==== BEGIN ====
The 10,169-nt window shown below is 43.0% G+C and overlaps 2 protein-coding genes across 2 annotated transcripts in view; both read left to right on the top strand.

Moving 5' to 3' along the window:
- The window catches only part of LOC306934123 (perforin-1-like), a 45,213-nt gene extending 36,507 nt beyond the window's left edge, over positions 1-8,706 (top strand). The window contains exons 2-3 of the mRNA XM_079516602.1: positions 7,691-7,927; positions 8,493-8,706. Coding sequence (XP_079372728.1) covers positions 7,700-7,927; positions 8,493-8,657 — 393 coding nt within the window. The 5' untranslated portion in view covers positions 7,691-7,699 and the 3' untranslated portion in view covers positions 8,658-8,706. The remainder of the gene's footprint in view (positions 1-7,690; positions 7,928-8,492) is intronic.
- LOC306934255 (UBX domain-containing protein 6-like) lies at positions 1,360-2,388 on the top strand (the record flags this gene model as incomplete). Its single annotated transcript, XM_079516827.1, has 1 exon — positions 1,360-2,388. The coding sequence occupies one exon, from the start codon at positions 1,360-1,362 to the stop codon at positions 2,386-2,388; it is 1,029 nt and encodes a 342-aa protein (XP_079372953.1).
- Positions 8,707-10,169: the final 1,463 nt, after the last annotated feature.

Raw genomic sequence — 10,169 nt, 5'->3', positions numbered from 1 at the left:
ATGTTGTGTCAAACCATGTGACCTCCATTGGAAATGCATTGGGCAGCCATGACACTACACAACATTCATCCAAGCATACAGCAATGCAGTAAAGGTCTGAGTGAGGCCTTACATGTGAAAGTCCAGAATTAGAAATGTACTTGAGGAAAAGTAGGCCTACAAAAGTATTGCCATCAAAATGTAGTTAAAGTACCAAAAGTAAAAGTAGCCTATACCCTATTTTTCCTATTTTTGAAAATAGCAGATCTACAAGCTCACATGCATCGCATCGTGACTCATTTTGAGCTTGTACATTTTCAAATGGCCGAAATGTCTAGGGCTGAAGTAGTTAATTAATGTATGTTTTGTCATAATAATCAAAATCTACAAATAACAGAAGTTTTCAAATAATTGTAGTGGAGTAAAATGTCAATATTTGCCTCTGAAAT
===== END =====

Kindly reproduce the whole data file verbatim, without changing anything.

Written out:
The 10,169-nt window shown below is 43.0% G+C and overlaps 2 protein-coding genes across 2 annotated transcripts in view; both read left to right on the top strand.

Moving 5' to 3' along the window:
- The window catches only part of LOC306934123 (perforin-1-like), a 45,213-nt gene extending 36,507 nt beyond the window's left edge, over positions 1-8,706 (top strand). The window contains exons 2-3 of the mRNA XM_079516602.1: positions 7,691-7,927; positions 8,493-8,706. Coding sequence (XP_079372728.1) covers positions 7,700-7,927; positions 8,493-8,657 — 393 coding nt within the window. The 5' untranslated portion in view covers positions 7,691-7,699 and the 3' untranslated portion in view covers positions 8,658-8,706. The remainder of the gene's footprint in view (positions 1-7,690; positions 7,928-8,492) is intronic.
- LOC306934255 (UBX domain-containing protein 6-like) lies at positions 1,360-2,388 on the top strand (the record flags this gene model as incomplete). Its single annotated transcript, XM_079516827.1, has 1 exon — positions 1,360-2,388. The coding sequence occupies one exon, from the start codon at positions 1,360-1,362 to the stop codon at positions 2,386-2,388; it is 1,029 nt and encodes a 342-aa protein (XP_079372953.1).
- Positions 8,707-10,169: the final 1,463 nt, after the last annotated feature.

Raw genomic sequence — 10,169 nt, 5'->3', positions numbered from 1 at the left:
ATGTTGTGTCAAACCATGTGACCTCCATTGGAAATGCATTGGGCAGCCATGACACTACACAACATTCATCCAAGCATACAGCAATGCAGTAAAGGTCTGAGTGAGGCCTTACATGTGAAAGTCCAGAATTAGAAATGTACTTGAGGAAAAGTAGGCCTACAAAAGTATTGCCATCAAAATGTAGTTAAAGTACCAAAAGTAAAAGTAGCCTATACCCTATTTTTCCTATTTTTGAAAATAGCAGATCTACAAGCTCACATGCATCGCATCGTGACTCATTTTGAGCTTGTACATTTTCAAATGGCCGAAATGTCTAGGGCTGAAGTAGTTAATTAATGTATGTTTTGTCATAATAATCAAAATCTACAAATAACAGAAGTTTTCAAATAATTGTAGTGGAGTAAAATGTCAATATTTGCCTCTGAAAT